“With Coco we tried to take a step forward toward a world where all children can grow up seeing characters in movies that look and talk and live like they do. Marginalized people deserve to feel like they belong. Representation matters.” These were the powerful words spoken by Coco director Lee Unkrich upon receiving the Academy Award for Best Animated Feature Film at the 90th Academy Awards that happened this past Sunday.
In the film Coco, twelve-year-old Miguel Rivera has a love and passion for making music. This is problematic because Miguel’s family has banned all forms of music due to an offense a family member made generations ago. Things get more complicated when Miguel disobeys his family’s rules, thus transporting him to the Land of the Dead, where he must reconcile with his ancestors and receive their blessings in order to return home.
Pixar and Disney’s Coco has received much critical and financial success since its release on November 21, 2017 with an earning of $208,473,907 from the box office and now winning two Academy Awards for Best Animated Feature Film and Best Original Song, “Remember Me.” The film delivers in all aspects: from communicating important values like family always comes first and there is always time to forgive, to offering breathtaking visuals with vibrant colors and amazing intricate sets, to creating a memorable soundtrack that can rival the likes of Frozen and Moana, and it does all this by captivating the heart of the Mexican culture. Just as Marvel’s Black Panther has been a monumental step forward for African American cinema, so is Coco with Mexican American cinema.
Let us not forget that Coco was not the first attempt Disney tried to represent Mexican culture on film. In 1944 Walt Disney produced the live-action animated musical The Three Caballeros which was largely a goodwill message for South America to side with the Allies during WWII. The film’s plot is connected by individual scenes depicting several different areas of Latin America through the means of Donald Duck opening birthday gifts from his Latin American friends and being brought to that specific country. One of these friends is Panchito Pistoles, a rooster-looking bird with red feathers, a red charro pants, a short bolero jacket, spurs, and a belt with holsters, all brought together with an enormous sombrero on his head. Panchito gives a tour of his native Mexico on a serape to Donald and Jose, a cigar-smoking parrot representing Brazil, where they learn about the origins of the Mexican flag, what a piñata is and for what reason, the scene continues the theme of the movie of Donald trying to spark romance with every woman on screen. With a such an out-of-touch and dated representation of the Mexican culture as this one, Disney was due to give an accurate depiction.
It took seventy-three years since the release of The Three Caballeros for Disney to attempt to give another representation of the Mexican culture, and this time they nailed it. From casting an all Hispanic cast, to the little nuances like Miguel’s grandma “voluntelling” Miguel to take another tamale, to the fantastic score, it seems every decision that was made in creating this film had the spirit of the Mexican people at the forefront. Coco could’ve been like any other Disney movie from the past that uses a foreign location for its setting only, and uses backdrop to communicate American values and themes (Aladdin is the perfect example of this. A movie set in a fictional city in the Middle East where the theme of the movie is about finding your true love in a culture and time where nothing else but arranged marriages were accepted). However, the creators of Coco brilliantly communicate the values of the people of Mexico and not only give it accurate representation but makes any individual of Mexican descent proud to be part of “la raza.”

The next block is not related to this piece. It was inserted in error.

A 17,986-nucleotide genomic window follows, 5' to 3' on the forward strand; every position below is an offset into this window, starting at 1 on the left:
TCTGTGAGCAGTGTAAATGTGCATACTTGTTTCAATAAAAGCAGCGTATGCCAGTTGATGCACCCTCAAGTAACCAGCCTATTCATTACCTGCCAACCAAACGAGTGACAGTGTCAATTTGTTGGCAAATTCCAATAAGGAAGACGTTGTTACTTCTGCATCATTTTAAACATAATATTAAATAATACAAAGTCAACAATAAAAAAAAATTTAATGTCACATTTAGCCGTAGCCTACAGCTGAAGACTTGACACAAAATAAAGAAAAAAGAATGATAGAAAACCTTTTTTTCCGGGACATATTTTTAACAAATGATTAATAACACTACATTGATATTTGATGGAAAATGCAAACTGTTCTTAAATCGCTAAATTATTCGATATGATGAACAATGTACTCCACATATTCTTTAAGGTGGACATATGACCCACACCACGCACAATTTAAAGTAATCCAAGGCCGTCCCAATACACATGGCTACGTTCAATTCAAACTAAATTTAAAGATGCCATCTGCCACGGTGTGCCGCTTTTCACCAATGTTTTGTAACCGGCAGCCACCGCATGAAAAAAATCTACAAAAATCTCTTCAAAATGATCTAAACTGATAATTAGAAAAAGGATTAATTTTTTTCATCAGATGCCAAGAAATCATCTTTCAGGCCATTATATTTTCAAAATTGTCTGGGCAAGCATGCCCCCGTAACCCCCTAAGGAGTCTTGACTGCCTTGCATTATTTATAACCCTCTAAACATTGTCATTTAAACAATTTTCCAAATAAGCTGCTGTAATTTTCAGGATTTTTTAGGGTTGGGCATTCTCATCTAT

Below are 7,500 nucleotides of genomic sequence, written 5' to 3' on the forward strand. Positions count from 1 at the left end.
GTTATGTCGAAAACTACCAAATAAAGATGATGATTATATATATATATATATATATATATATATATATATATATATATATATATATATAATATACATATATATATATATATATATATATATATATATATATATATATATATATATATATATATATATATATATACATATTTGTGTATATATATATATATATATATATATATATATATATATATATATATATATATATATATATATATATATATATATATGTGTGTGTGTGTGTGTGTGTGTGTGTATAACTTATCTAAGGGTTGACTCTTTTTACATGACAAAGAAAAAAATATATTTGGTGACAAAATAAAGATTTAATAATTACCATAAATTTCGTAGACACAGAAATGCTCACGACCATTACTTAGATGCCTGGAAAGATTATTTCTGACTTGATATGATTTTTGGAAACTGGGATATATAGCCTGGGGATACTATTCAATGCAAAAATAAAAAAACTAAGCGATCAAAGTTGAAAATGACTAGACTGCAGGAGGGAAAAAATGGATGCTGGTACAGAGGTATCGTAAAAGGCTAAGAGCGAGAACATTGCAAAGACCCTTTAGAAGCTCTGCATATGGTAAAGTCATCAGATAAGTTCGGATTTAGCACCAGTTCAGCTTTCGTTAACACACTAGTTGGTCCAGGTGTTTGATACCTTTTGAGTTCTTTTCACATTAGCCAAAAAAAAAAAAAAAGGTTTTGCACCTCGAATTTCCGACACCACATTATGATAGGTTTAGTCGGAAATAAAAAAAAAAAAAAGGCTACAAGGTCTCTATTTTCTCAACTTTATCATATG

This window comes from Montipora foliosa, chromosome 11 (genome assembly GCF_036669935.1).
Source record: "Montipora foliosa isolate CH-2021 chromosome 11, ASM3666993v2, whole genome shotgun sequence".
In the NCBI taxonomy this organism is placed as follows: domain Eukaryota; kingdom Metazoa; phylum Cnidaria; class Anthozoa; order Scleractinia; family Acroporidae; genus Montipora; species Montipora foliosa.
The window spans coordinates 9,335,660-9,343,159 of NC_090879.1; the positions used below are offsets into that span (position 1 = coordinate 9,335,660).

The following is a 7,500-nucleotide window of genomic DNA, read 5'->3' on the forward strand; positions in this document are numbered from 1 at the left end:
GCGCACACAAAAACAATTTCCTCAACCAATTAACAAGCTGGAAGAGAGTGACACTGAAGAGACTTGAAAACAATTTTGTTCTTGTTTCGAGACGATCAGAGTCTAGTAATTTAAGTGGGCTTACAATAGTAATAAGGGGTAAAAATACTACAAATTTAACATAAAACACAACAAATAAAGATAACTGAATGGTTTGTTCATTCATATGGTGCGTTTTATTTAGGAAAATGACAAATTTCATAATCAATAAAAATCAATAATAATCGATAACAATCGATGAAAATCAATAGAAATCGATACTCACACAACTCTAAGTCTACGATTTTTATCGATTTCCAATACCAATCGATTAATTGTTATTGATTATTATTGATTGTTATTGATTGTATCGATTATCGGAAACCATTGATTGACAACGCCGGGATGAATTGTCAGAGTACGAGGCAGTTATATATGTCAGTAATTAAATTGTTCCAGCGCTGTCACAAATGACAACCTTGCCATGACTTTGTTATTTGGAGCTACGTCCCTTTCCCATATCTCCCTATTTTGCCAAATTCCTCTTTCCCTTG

To go back to the words of director Lee Unkrich, “Representation matters.” More now than ever Mexican filmmakers and actors are having huge impacts in Hollywood. Whether it is Diego Luna co-starring in the 2016 blockbuster hit Rogue One: A Star Wars Story, to Alejandro G. Iñárritu, the first Mexican director to be nominated for the Academy Award for Best Director and by the Directors Guild of America for Best Director, and cleaning up in the 2016 Academy Awards by winning Best Director, Best Original Screenplay, and Best Picture for Birdman, and as of Sunday, Guillermo del Toro who won Best Director awards and Best Picture during the 2018 Academy Awards for his film The Shape of Water, Mexican film artists are putting a hard fingerprint in today’s films. In a time where immigrants are fighting harder to pursue their dreams, movies like Coco are encouraging them to “seize your moment.”